The Dusky Flycatcher is, as its name indicates, a visually nondescript Empidonax. It breeds though the higher mountains of western United States and Canada.
Historically this species and the Cray Flycatcher (E. wrighti) were confused. This was clarified after Allan Phillips pointed out that the type specimen of Dusky Flycatcher was actually a Gray Flycatcher and that the two species could be distinguished in the field by differences in the tail movements of perched birds. Differences in vocalizations are the most reliable method of sorting out this confusing genus (Sterling 1999).
DISTRIBUTION. During the 1987-1992 field work for the TBBA project researchers found probable breeding evidence for Dusky Flycatcher in the Davis and Guadalupe mountains of the Trans-Pecos region, areas where they have been reported in recent years as rare summer residents. After completion of the TBBA field work, breeding was confirmed in 2000 ( Lockwood and Freeman 2004).
Outside Texas the species breeds from northwest British Columbia south through the Canadian Rockies, Cascade, Sierra Nevada, California Coast ranges and Rocky Mountains to northern Baja California (Mexico), Arizona and New Mexico.
Dusky Flycatcher winters from southeast Arizona and the Rio Grande River in southern Trans-Pecos Texas through the central highlands of Mexico to the Isthmus of Tehuantepec. (Sedgwick 1993, Howell and Webb 1995, Lockwood and Freeman 2004).
SEASONAL OCCURRENCE. Dusky Flycatchers are common migrants through the western Trans-Pecos region from April 13 to June 6 and August 5 to October 4. Breeding probably occurs from late May to early August (Oberholser 1974, Lockwood and Freeman 2004).
BREEDING HABITAT. Dusky Flycatchers probably breed most frequently in Texas in open deciduous woodland in canyons at about 2000 m (6600 ft) elevation (Oberholser 1974).
The nest is placed in an upright crotch of a willow or alder tree, or a low bush, 1-2 m (4-7 ft) above the ground. It is a compact, well built cup made of forb stems, grasses, vegetable fiber and plant down, lined with fine bark, plant down and animal hair and often bound together with spider silk. The outside diameter is 7 cm (2.8 in), height 9 cm (3.5 in), inside diameter 4.5 cm (1.8 in ), cup depth 5 cm (2 in). The Gray Flycatcher builds a bulky, less tidy nest (Harrison 1979).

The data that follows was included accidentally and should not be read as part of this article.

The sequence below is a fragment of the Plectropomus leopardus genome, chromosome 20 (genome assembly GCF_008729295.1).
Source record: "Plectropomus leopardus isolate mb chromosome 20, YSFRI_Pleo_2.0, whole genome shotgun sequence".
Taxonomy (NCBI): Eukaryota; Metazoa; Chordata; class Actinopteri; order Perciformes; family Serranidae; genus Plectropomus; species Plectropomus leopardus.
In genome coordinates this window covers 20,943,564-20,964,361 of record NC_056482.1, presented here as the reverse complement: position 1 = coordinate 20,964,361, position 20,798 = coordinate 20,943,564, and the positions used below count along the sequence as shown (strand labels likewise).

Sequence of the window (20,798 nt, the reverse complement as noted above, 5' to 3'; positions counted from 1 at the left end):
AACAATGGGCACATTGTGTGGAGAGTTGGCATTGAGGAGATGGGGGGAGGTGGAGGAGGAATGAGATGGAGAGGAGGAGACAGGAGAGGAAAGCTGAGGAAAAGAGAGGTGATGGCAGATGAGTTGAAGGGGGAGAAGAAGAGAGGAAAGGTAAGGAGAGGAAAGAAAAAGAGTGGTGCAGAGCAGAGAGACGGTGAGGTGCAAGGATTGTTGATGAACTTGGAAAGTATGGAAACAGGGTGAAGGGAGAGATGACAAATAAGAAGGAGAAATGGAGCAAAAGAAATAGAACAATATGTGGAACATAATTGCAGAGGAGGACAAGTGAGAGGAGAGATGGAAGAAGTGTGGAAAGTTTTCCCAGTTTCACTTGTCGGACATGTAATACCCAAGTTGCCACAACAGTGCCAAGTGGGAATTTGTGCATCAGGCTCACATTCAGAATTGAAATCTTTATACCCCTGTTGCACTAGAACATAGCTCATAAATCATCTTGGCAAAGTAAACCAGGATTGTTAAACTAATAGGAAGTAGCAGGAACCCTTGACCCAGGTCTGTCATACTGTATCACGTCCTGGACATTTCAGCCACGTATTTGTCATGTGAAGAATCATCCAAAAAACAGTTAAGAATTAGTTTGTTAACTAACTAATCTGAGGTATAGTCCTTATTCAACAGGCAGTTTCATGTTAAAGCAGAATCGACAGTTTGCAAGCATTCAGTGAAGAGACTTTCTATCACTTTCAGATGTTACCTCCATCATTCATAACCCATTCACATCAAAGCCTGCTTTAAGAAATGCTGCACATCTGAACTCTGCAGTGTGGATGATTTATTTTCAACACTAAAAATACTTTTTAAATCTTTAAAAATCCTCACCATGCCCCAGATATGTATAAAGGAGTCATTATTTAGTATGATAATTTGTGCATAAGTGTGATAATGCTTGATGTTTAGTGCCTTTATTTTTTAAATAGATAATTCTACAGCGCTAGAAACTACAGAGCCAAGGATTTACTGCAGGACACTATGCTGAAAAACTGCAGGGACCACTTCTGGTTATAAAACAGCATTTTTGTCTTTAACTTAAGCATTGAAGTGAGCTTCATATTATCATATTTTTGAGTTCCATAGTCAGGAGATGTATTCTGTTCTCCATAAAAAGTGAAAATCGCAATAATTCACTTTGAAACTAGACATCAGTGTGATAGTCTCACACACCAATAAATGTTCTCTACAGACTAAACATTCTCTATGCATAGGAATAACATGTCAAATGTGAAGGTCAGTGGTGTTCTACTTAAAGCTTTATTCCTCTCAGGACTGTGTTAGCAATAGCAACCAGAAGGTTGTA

The female usually lays 3-4 dull white, rarely spotted eggs, generally indistinguishable from eggs of Gray Flycatcher. The female incubates the eggs for 12-15 days; the male sometimes feeds her on the nest. The young birds leave the nest at about 18 days after hatching. The rate of parasitism by Brown-headed Cowbird (Molothrus ater) appears relatively low (Harrison 1979, Sedgwick 1993).
STATUS. The species is not well sampled in Texas by the North American Breeding Bird Survey (BBS), so no meaningful population trend data are available for Dusky Flycatcher. Across the range of the species in North America data from 411 BBS routes produce a 95% confidence interval (There is a 95% chance that the actual population trend will be between these two numbers) of -2.4 to 0.2% population change per year for the period 1966-2004 (Sauer et al. 2005). This trend estimate suggests Dusky Flycatcher should continue as a migrant in extreme west Texas into the future and perhaps continue to breed in the Trans-Pecos mountains.
Text by Robert C. Tweit (2005)
Harrison, H. H. 1979. A field guide to western birds’ nests. Houghton Mifflin, Boston, MA.
Howell, S. N. G. and S. Webb. 1995. A guide to the birds of Mexico and northern Central America. Oxford University Press, New York.
Lockwood, M. W. and B. Freeman. 2004. The TOS handbook of Texas birds. Texas A&M University Press, College Station.
Oberholser, H. C. 1974. The bird life of Texas. University of Texas Press, Austin.
Sauer, J. R., J. E. Hines, and J. Fallon. 2005. The North American Breeding Bird Survey, results and analysis 1966-2004. Version 2005.1. USGS Patuxent Wildlife Research Center, Laurel MD (Web site, http://www.mbr-pwrc.usgs.gov/bbs).
Sedgwick, J. A.1993. Dusky Flycatcher (Empidonax oberholseri). In The birds of North America, No. 78 (A. Poole and F. Gill, eds.). The Birds of North America, Inc., Philadelphia, PA.